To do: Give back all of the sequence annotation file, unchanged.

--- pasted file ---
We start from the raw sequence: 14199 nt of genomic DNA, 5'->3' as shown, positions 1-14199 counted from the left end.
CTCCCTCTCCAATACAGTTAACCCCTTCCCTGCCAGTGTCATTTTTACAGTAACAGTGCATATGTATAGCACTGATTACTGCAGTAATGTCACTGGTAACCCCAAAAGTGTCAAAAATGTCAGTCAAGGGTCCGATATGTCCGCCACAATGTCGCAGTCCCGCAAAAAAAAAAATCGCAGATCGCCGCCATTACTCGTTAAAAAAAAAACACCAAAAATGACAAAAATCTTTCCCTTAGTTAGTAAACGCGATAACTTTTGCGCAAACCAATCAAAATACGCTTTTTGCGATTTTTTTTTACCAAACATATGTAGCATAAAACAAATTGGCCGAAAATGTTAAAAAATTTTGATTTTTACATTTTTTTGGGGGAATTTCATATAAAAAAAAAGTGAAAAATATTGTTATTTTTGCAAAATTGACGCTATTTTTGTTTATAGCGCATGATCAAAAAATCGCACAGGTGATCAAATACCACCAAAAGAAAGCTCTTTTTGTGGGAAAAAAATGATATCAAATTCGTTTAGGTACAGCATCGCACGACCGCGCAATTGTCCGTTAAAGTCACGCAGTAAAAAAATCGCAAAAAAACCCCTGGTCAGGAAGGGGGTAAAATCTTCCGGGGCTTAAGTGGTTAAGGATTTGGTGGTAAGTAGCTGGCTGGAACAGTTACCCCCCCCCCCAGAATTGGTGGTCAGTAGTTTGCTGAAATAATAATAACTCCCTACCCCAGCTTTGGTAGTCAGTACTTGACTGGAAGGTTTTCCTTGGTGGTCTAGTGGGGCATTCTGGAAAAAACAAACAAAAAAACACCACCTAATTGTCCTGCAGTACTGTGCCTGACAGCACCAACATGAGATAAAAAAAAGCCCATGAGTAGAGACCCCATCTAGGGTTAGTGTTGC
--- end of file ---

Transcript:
We start from the raw sequence: 14199 nt of genomic DNA, 5'->3' as shown, positions 1-14199 counted from the left end.
CTCCCTCTCCAATACAGTTAACCCCTTCCCTGCCAGTGTCATTTTTACAGTAACAGTGCATATGTATAGCACTGATTACTGCAGTAATGTCACTGGTAACCCCAAAAGTGTCAAAAATGTCAGTCAAGGGTCCGATATGTCCGCCACAATGTCGCAGTCCCGCAAAAAAAAAAATCGCAGATCGCCGCCATTACTCGTTAAAAAAAAAACACCAAAAATGACAAAAATCTTTCCCTTAGTTAGTAAACGCGATAACTTTTGCGCAAACCAATCAAAATACGCTTTTTGCGATTTTTTTTTACCAAACATATGTAGCATAAAACAAATTGGCCGAAAATGTTAAAAAATTTTGATTTTTACATTTTTTTGGGGGAATTTCATATAAAAAAAAAGTGAAAAATATTGTTATTTTTGCAAAATTGACGCTATTTTTGTTTATAGCGCATGATCAAAAAATCGCACAGGTGATCAAATACCACCAAAAGAAAGCTCTTTTTGTGGGAAAAAAATGATATCAAATTCGTTTAGGTACAGCATCGCACGACCGCGCAATTGTCCGTTAAAGTCACGCAGTAAAAAAATCGCAAAAAAACCCCTGGTCAGGAAGGGGGTAAAATCTTCCGGGGCTTAAGTGGTTAAGGATTTGGTGGTAAGTAGCTGGCTGGAACAGTTACCCCCCCCCCCAGAATTGGTGGTCAGTAGTTTGCTGAAATAATAATAACTCCCTACCCCAGCTTTGGTAGTCAGTACTTGACTGGAAGGTTTTCCTTGGTGGTCTAGTGGGGCATTCTGGAAAAAACAAACAAAAAAACACCACCTAATTGTCCTGCAGTACTGTGCCTGACAGCACCAACATGAGATAAAAAAAAGCCCATGAGTAGAGACCCCATCTAGGGTTAGTGTTGC